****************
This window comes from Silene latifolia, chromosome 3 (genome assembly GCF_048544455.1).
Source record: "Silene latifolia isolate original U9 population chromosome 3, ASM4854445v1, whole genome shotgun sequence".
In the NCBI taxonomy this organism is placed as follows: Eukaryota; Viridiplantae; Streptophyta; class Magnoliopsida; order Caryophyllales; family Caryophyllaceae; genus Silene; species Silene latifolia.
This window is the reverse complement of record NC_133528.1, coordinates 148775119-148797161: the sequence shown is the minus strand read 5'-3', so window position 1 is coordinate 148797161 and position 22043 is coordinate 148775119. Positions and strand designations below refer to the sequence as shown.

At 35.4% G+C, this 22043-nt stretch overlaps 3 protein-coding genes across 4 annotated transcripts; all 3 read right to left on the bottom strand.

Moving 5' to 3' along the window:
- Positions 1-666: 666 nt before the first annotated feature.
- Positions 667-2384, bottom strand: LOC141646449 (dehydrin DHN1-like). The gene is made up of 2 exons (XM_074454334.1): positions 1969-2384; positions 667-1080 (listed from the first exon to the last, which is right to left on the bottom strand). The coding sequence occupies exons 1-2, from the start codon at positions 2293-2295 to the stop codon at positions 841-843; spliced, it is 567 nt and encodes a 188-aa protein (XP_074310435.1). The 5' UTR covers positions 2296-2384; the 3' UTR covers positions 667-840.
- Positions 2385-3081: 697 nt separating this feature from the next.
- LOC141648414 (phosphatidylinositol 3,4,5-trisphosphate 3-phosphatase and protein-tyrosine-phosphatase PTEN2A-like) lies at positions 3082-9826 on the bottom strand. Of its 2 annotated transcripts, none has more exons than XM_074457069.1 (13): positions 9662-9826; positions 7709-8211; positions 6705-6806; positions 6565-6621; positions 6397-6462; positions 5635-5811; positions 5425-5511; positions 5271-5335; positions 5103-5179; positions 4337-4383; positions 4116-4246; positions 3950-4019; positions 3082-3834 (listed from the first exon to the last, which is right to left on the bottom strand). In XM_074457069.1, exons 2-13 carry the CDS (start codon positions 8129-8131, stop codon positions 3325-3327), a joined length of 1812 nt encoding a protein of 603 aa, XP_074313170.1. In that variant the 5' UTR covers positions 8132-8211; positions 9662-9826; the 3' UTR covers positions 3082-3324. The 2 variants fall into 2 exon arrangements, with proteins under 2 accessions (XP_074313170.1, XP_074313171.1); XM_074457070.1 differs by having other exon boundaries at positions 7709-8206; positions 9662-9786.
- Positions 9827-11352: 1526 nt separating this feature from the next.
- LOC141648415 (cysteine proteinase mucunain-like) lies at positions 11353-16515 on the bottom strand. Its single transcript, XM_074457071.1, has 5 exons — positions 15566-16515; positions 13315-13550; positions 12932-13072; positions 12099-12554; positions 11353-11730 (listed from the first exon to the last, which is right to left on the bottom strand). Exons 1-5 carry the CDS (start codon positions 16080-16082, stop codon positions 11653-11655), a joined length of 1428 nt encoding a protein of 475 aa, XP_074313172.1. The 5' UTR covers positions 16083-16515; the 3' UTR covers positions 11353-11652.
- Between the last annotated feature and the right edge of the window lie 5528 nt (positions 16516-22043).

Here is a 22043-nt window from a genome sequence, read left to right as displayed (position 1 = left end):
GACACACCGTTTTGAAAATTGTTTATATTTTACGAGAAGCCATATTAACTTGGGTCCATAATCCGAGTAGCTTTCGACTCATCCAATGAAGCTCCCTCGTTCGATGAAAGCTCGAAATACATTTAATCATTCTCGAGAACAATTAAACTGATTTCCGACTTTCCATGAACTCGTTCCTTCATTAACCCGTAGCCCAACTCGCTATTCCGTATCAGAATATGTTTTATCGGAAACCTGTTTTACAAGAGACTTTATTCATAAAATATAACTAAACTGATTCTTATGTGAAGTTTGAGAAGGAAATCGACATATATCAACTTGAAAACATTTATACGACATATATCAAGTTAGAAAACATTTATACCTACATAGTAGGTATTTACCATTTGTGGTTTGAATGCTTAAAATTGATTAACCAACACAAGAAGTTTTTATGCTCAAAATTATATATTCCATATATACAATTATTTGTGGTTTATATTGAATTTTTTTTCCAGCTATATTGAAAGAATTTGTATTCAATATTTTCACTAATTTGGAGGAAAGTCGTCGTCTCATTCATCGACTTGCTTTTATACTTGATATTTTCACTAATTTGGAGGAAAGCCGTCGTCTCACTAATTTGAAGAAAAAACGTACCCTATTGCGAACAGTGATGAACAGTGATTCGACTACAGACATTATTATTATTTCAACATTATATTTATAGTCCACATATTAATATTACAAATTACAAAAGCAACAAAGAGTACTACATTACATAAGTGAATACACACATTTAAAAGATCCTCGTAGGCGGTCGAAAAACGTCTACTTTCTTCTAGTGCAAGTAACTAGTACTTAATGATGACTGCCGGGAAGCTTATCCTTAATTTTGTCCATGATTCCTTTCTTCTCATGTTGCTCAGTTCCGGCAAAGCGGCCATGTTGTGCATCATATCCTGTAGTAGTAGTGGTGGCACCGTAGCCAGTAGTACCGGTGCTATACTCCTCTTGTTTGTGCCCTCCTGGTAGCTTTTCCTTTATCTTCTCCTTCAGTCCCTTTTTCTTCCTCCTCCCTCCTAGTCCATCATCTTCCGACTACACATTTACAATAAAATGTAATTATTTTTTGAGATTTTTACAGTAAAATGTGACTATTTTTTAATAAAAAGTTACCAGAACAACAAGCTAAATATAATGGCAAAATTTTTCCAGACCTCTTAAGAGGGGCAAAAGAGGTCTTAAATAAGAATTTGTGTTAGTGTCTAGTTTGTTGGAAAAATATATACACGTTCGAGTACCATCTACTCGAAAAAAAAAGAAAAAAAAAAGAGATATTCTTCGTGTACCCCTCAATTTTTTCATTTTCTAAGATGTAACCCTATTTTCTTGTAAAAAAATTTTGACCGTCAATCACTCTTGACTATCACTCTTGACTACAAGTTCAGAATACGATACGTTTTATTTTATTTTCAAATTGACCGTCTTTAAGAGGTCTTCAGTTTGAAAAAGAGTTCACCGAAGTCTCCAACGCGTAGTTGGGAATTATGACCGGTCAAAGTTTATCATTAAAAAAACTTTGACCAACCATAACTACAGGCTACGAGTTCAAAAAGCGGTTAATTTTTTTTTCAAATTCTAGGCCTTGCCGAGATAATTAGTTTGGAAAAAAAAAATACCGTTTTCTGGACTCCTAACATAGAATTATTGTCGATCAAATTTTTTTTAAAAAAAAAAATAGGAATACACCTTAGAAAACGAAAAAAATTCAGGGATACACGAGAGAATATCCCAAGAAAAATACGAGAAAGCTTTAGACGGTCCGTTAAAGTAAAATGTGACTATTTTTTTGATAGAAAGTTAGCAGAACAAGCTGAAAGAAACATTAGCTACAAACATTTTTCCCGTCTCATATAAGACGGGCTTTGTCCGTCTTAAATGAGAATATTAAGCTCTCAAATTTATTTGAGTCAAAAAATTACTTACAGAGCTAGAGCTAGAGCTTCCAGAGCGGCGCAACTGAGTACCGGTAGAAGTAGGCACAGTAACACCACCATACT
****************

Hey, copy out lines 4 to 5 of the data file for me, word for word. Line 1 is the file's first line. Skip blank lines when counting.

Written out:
This window is the reverse complement of record NC_133528.1, coordinates 148775119-148797161: the sequence shown is the minus strand read 5'-3', so window position 1 is coordinate 148797161 and position 22043 is coordinate 148775119. Positions and strand designations below refer to the sequence as shown.

At 35.4% G+C, this 22043-nt stretch overlaps 3 protein-coding genes across 4 annotated transcripts; all 3 read right to left on the bottom strand.